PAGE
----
There is of course the catch that is true for all modeling: models are point in time representations of the underlying phenomena – and only as good as the data they can learn from. In other words, most machine learning strategies are ‘passive’: i.e. based on a specific problem and the accompanying dataset, you build a model and use that to make a prediction.

But what if the problem itself changes? Or the underlying data itself changes? This has led to some of the computational biologists pushing the envelope with some of the newer methods like Active Machine Learning (to help guide the selection of protein combinations for faster and accurate predictions) and Reinforcement Learning (actively being used to solve one of the most sought after problems in Biology – that of protein folding, i.e. the process of predicting the structure of a protein from its building blocks)

What can we learn from all this?

Some have called the organization as an organism – and I believe, rightfully so. Much like an organism, organizations are entities that are more than just the sum of their parts and are constantly evolving in response to the environment. If we are to run with this analogy, the brief tour of the evolution of analysis in biology could hold important lessons:

  1.  The problem-solving capabilities built from the BI/Reporting teams will have a tendency to take a ‘reductionist’ view of the business – one typical (and myopic) approach that I see ever so often is the tendency to decompose metrics in a tree-like fashion. But that falls apart quickly when you look at relatively complex problems like say, omni-channel behavior where it is not uncommon to see customers hopping channels multiple times: in such situations, how do you measure the impact of a multi-channel campaign over time?
  2. In the recent past, most organizations have invested in building or hiring ML talent to explore better solutions to some of the most important business problems. Many organizations have managed to make some significant advances in bringing in more sophisticated and domain-specific methods: which has improved the accuracy of models. The best and the most progressive organizations have already started to ask some of the questions that the biologists have been asking: what if the problem is shifting? What if the underlying data is changing? Which is where I think there is an opportunity to explore Active Machine Learning (e.g. if you are trying to re-calibrate your risk models – which you should be in this environment – how can you accelerate the process of building your training data when there is a shortage of labels?) or Reinforcement Learning (e.g. you are trying to improve the engagement in your digital channels – again a desperate necessity in these times – can you run experiments that can learn and improve as they go along?)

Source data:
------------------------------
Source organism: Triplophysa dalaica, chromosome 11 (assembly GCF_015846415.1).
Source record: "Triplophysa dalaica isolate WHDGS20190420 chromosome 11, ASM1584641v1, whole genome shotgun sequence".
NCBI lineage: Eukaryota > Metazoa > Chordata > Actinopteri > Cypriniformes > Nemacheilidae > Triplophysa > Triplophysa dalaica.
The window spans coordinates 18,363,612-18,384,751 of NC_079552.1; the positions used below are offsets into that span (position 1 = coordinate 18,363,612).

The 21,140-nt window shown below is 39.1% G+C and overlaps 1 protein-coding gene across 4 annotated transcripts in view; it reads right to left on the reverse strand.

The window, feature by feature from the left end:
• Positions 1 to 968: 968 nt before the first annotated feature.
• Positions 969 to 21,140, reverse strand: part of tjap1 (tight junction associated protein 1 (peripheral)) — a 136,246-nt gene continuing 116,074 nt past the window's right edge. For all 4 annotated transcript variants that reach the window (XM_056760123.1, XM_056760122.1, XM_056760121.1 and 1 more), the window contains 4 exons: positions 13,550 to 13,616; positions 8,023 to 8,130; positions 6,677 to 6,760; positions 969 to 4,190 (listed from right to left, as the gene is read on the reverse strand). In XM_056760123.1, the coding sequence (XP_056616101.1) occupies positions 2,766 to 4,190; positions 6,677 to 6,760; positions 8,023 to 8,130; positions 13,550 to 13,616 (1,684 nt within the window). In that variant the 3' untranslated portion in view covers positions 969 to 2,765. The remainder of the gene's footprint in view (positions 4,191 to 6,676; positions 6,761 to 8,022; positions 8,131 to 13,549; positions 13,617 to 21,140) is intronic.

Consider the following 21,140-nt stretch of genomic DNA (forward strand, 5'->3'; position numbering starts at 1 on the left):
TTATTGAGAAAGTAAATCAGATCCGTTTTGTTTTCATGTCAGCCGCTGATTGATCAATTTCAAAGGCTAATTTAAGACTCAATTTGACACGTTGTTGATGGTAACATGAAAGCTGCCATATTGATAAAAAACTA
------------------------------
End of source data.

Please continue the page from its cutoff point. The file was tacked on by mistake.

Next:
Topic for next week: Active Learning Systems and how I think the mindset and approach they bring can be of interest to some of the more common problems that organizations will need to solve over the next few years.

Further reading:

  1. The Structure of Scientific Revolutions: Thomas Kuhn : great read, if you are remotely interested in how science has evolved and changed over the centuries. And if you are looking for who to blame for coining the term ‘paradigm shift’, he is your man (no, it was not some management consultant)